Our new solution is a portable 12v Engel fridge/freezer that we are going to place under our cockpit table where we now have a cooler.  Along with that, it's taller than the cooler so with a cushion on it, it can double as an extra seat at the table!  Cool! (in all senses of the word.)

So now we are waiting in St. Martin for our shipment that will take a couple of weeks to get here - along with new bottom paint and a few other things we added in as well.

It's been super windy for the past week - even in the protected anchorage we've seen winds steady in the mid-twenties, gusting up to 30 knots.  Given that we are now a couple of miles dinghy ride across the lagoon to reach the Dutch side, it makes for a wet ride and carefully selected outings to make the ride.  Staying in Marigot has it's upside.  The wallet stays a little more shut and projects on the boat are getting ticked off.

Yay, we finally get some relief from the wind on Monday - at least the swell and wind have stayed out of the east!

When our Genoa sail halyard came apart in Martinique and we replaced a number of our more worn lines, we discovered that our cam cleats couldn't hold the new, more slippery line.  On looking at the cams, they are definitely worn and need replacement, so that job got done.  Now we just need some nice sailing weather to go check them out!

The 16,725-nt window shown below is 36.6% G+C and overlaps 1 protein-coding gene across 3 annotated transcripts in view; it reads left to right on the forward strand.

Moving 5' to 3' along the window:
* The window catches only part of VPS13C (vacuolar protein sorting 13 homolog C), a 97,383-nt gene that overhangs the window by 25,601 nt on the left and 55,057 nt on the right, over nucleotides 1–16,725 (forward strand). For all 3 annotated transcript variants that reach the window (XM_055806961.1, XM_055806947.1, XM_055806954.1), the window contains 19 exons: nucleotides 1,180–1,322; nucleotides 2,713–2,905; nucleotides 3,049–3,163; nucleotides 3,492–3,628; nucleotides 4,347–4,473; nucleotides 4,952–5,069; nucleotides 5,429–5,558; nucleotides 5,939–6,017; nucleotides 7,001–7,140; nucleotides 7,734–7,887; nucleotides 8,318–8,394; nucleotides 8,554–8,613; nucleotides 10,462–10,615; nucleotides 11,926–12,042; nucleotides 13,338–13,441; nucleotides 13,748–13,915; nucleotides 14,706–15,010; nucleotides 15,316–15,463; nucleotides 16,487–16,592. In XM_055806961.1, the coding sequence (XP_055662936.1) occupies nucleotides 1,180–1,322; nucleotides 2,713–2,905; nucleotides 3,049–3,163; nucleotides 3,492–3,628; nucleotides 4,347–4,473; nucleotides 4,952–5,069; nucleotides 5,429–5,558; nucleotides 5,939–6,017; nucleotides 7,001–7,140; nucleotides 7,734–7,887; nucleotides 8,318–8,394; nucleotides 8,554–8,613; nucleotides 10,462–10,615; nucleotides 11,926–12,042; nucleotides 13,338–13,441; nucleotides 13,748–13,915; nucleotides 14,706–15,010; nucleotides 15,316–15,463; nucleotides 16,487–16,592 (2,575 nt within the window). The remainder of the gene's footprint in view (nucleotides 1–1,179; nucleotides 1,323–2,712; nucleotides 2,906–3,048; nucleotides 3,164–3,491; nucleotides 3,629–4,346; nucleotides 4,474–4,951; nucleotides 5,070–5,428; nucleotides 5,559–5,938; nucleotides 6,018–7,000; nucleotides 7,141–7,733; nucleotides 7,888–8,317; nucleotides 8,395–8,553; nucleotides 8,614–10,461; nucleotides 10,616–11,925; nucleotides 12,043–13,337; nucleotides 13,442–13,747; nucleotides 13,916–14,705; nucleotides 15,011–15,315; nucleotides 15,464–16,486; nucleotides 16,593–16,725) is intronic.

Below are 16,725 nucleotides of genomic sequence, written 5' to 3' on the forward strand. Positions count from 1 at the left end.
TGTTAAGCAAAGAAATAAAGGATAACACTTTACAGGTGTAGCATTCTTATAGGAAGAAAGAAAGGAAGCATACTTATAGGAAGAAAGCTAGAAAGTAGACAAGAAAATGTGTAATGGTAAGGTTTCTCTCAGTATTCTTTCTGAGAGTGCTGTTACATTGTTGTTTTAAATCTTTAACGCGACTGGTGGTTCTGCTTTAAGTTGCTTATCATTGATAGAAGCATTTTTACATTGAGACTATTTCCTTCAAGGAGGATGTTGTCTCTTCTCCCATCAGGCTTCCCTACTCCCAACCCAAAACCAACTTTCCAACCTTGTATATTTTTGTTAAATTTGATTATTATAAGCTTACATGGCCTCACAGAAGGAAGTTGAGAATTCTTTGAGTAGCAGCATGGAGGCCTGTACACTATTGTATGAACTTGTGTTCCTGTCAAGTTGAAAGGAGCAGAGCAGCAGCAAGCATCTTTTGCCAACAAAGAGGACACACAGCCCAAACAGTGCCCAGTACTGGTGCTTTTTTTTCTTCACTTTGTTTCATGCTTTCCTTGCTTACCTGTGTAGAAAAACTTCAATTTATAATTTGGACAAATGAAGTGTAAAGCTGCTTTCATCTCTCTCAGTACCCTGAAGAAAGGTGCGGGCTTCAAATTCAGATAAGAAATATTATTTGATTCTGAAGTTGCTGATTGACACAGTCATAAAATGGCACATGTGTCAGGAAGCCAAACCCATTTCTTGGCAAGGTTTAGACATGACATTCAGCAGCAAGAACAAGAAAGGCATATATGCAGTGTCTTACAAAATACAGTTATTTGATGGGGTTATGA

That flattened shiny area in the middle is where the line slips on this cam.

New cams replaced side by side in our double clutch.

Being on the French side (this seems to occur more on the French islands), we've also been treated to a parade of boats that feeling the real 'free spirit' of sailing.  I'm curious though why this German flagged boat sported two sailors in shirt & shorts, one in a Speedo and the other two completely stark naked on the foredeck as they raised their anchor - right in the middle of our breakfast!

Catamaran on the right - Looks dangerous to me, you never know what can get caught in the windlass!
We've also enjoyed some of the treats to be found on the French side - pain chocolat for breakfast and yummy French food for dinner.  We haven't had any spectacular sunsets but Fort Louis above the town is lit up with red, white and blue lights every night.

Thanks for the recommendation George - Le Tropicana was delicious!

The end of another blustery day over Marigot Bay.

Lights of Marigot sparkling below the lights of the fort atop the hill.

And finally, along with some Mowzer sewing jobs, I've completed a few projects for fellow cruisers in the anchorage:  repairs to sun-damaged biminis, dodgers and sailbags, and a solar panel cover.  Meanwhile, Henry has completed oil changes and maintenance on our engines so we're ready for another 200 hours, which is what we put on the engines in the past year.

One solar panel cover complete - but note the lovely table cloth fabric Henry picked out (what happened to my husband who only liked grey??)

200 hour oil change - check!